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Despite Outcry from NJ Gov. Christie, Cuba Signals It Has No Interest in Returning Assata Shakur to the U.S.

Despite the flood of New Jersey officials loudly seeking the extradition of Assata Shakur from Cuba—including NJ Gov. Chris Christie—now that the U.S. and Cuba have normalized relations, a high-ranking Cuban official indicated yesterday that Cuba has no interest in returning Shakur to the U.S. to finish out a prison sentence after her conviction for killing a New Jersey state trooper, a crime Shakur has long denied.

When Josefina Vidal, Cuba’s head of North American affairs, was asked by the Associated Press if the issue of Cuba returning fugitives to the U.S. was open to negotiation, she stressed Cuba’s right to grant political asylum.

“Every nation has sovereign and legitimate rights to grant political asylum to people it considers to have been persecuted … That’s a legitimate right,” she said. “We’ve explained to the U.S. government in the past that there are some people living in Cuba to whom Cuba has legitimately granted political asylum.”

While she didn’t mention Shakur by name, Vidal added, “There’s no extradition treaty in effect between Cuba and the U.S.”

Christie, who is reportedly considering a run for president, forcefully put the return of Shakur on the desk of President Obama in a letter to the White House Friday and made public Sunday.

Christie said Cuba’s granting of asylum for Shakur was “an affront to every resident of our state, our country, and in particular, the men and women of the New Jersey State Police, who have tirelessly tried to bring this killer back to justice.”

By pressuring the White House, Christie presents Obama with a compelling dilemma—does he risk alienating the African-American community, where many people consider Shakur a hero, by pushing Cuba to send her back to an American jail? Or does he upset the law enforcement community by remaining silent on the matter?

In a CBS News report, there was a noncommittal statement from Bernadette Meehan, a spokeswoman for the White House’s National Security Council. She said the White House will “continue to press in our engagement with the Cuban government for the return of U.S. fugitives in Cuba to pursue justice for the victims of their crimes.”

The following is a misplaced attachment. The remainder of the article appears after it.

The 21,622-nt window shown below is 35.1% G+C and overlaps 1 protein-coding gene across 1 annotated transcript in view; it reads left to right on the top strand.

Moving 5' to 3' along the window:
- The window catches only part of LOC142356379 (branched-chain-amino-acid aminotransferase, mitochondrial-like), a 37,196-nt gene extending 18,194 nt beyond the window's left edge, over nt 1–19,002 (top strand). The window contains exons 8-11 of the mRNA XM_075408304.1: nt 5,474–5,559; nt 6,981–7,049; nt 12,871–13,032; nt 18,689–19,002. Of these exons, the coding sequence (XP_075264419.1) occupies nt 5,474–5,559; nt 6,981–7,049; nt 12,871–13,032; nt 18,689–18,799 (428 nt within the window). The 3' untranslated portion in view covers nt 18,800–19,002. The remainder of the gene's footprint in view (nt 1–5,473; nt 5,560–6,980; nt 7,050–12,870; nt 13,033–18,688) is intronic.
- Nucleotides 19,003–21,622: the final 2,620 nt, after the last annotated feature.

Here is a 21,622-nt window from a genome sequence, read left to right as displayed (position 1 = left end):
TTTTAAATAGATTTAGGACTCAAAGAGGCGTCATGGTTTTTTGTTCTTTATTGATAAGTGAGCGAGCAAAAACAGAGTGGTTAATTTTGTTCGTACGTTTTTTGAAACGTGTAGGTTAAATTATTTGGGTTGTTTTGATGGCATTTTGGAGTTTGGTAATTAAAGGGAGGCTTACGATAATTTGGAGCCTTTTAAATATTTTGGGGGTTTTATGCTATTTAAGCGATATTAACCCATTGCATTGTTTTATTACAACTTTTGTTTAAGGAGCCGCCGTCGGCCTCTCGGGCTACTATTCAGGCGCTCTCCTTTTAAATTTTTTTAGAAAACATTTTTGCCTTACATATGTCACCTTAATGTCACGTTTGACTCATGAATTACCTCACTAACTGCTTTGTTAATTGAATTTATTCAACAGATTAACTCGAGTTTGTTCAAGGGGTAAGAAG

CBS reported that in addition to Shakur there are other infamous convicts and suspects in high-profile American cases living openly in Cuba, including a man sought for a 31-year-old armed robbery, airplane hijackers, and dozens accused of Medicare and insurance fraud.

Though Cuba occasionally returns people convicted or suspected of committing crimes in the U.S., the State Department has said Cuba doesn’t observe traditional extradition and refuses to send anyone back for a crime Cuba considers political in nature.

Vidal pointed out that extradition would need to go both ways.

“We’ve reminded the U.S. government that in its country they’ve given shelter to dozens and dozens of Cuban citizens,” Vidal said. “Some of them accused of horrible crimes, some accused of terrorism, murder and kidnapping and in every case the U.S. government has decided to welcome them.”

The Queens-born Shakur, the step-aunt of rapper Tupac Shakur (her brother was Tupac’s stepfather), for decades has been a despised figure in law enforcement circles, where she is seen as a dangerous cop-killer and terrorist. But to many Blacks, Shakur is a hero for standing up to law enforcement while she was a leader of the Black Liberation Army in the 1970s and for her forceful writings and commentary on the conditions of Black people after she fled to Cuba around 1984.

She has been the subject of films, documentaries and rap songs over the years, in addition to her own writings, which were influential to a generation of activists.

After her conviction for killing New Jersey State Trooper Werner Foerster during a shootout on the New Jersey Turnpike in 1973, Shakur became an underground legend in 1979 after she made a daring escape from prison—with the help of accomplices who took two guards hostage—and fled to Cuba, where she has been living in exile the last 30 years. The FBI and the New Jersey State Police last year raised the reward for her capture to $2 million and put the 67-year-old fugitive on its Most Wanted Terrorist list—the first woman to make the list of top terrorists.

After she was convicted of Foerster’s murder, carrying a mandatory life sentence, Shakur said the jury was “racist” and had “convicted a woman with her hands up”—an eerie connection to the Michael Brown killing by a Ferguson police officer.

“This case constitutes an open wound in our organization, and open wound in the Forester and the Harper families, and we have tried to take advantage of every opportunity,” Col. Rick Fuentes, head of the New Jersey state troopers, said last week in calling for Shakur’s return.


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